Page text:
Updates From Trial of AveXis SMA1 Gene Therapy Trial Show Impressive Results in Most Infants
Results from the first clinical trial of AVXS-101, a gene therapy for infants with spinal muscular atrophy (SMA) type 1, reveal dramatically improved survival as well as motor skills in most of the babies involved in the drug’s first clinical trial.
Data presented by AveXis at the six-day AAN 2017 Annual Meeting — which wraps up April 28 in Boston — also indicated that infants treated earlier achieved developmental motor milestones more quickly. This has led researchers to urge newborn screening for SMA1 as soon as treatment becomes available.
Studies also showed that antibodies against the gene therapy carrier — which could potentially render the treatment ineffective — were rare in this group.
The Phase 1 trial (NCT02122952) is treating 15 infants with SMA1 with the gene therapy called AVXS-101, developed by AveXis of Bannockburn, Ill. The treatment consists of a harmless virus that carries a functional SMN gene. The virus is injected into the bloodstream, and enters the central nervous system to deliver the gene. All children were six months old or younger; 12 of the 15 received a higher dose of AVXS-101, while three received a lower dose.
Since the trial was an early human study, safety is the main outcome measure. But researchers also are evaluating the treatment’s efficacy, mainly as the time from birth to an “event.” Researchers defined an event as death or at least 16 hours per day of required breathing support (ventilation) for 14 consecutive days in the absence of other reversible illness.
Survival, defined as eliminating the need for permanent ventilation, was the focus of a study which also looked at developmental milestones. Researchers analyzed data up to Sept. 15, 2016, the cutoff date. As of that date, all patients were alive, and only one — in the low-dose group — required ventilation at 28.8 months of age. At 13.6 months, none of the babies required ventilation. This is an age at which 75 percent of untreated SMA1 infants have either died or are on ventilation, according to earlier studies.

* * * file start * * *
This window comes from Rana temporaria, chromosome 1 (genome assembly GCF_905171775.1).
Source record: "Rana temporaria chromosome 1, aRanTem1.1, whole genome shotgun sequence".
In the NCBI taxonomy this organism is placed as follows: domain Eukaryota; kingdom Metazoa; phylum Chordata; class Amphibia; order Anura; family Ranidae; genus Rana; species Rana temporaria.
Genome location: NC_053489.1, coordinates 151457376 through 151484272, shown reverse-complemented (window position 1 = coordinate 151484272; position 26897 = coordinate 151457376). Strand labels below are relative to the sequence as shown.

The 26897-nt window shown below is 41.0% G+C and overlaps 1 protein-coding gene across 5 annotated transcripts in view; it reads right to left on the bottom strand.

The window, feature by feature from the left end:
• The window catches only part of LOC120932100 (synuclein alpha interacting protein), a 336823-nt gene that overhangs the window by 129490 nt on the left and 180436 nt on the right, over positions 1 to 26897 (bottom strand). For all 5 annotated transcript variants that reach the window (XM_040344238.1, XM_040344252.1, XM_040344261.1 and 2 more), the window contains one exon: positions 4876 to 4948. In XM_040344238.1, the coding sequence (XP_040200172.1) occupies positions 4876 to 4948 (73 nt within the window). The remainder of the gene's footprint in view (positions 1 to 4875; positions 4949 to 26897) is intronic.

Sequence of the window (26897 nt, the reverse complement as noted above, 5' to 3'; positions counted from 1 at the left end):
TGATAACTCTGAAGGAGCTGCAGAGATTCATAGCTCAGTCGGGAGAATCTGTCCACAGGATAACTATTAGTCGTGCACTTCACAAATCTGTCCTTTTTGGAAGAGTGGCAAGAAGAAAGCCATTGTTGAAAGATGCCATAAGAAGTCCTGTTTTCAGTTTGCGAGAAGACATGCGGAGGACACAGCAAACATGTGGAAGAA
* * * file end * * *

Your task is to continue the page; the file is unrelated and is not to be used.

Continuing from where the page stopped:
Researchers saw improvements in motor skills in the higher-dose group. SMA1 patients rarely score higher than 40 in an assessment of movement ability called CHOP-INTEND. But in the trial, 11 of the 12 children in the high-dose group had higher scores, with many showing head control.
In addition, eight could sit unassisted and two could crawl, stand or walk independently — abilities never seen in untreated infants.
An analysis of the CHOP-INTEND scores in the high-dose group — which AveXis has proposed to be used in future trials — showed that nine out of 12 children had a score of 50 or higher. Since it is extremely rare for SMA1 infants to scores that high, the researchers analyzed how the scores corresponded to the children’s ability to sit unassisted. They noted that scores of 50 or higher were more likely in babies that can sit.
The treatment, they said, seemed to be more effective when given at an early age and early on in the disease course. Children treated with the higher dose at earlier time points achieved motor milestones more quickly.
A third presentation focused on antibodies against the viral carrier. Earlier studies have noted that such antibodies are rare in children and young adults. At study start, all children were screened for antibodies, with researchers finding excessive levels in three of the 16 infants initially screened.
Two of these infants were later retested, and had sufficiently low levels to be included in the study. Only one infant was excluded because of high antibody levels. Findings of initially high antibodies, which may be transferred from the mother during pregnancy or breastfeeding, often fall to lower levels, the study noted. It also suggests that antibodies will not be a major problem, or one that will prevent treatment.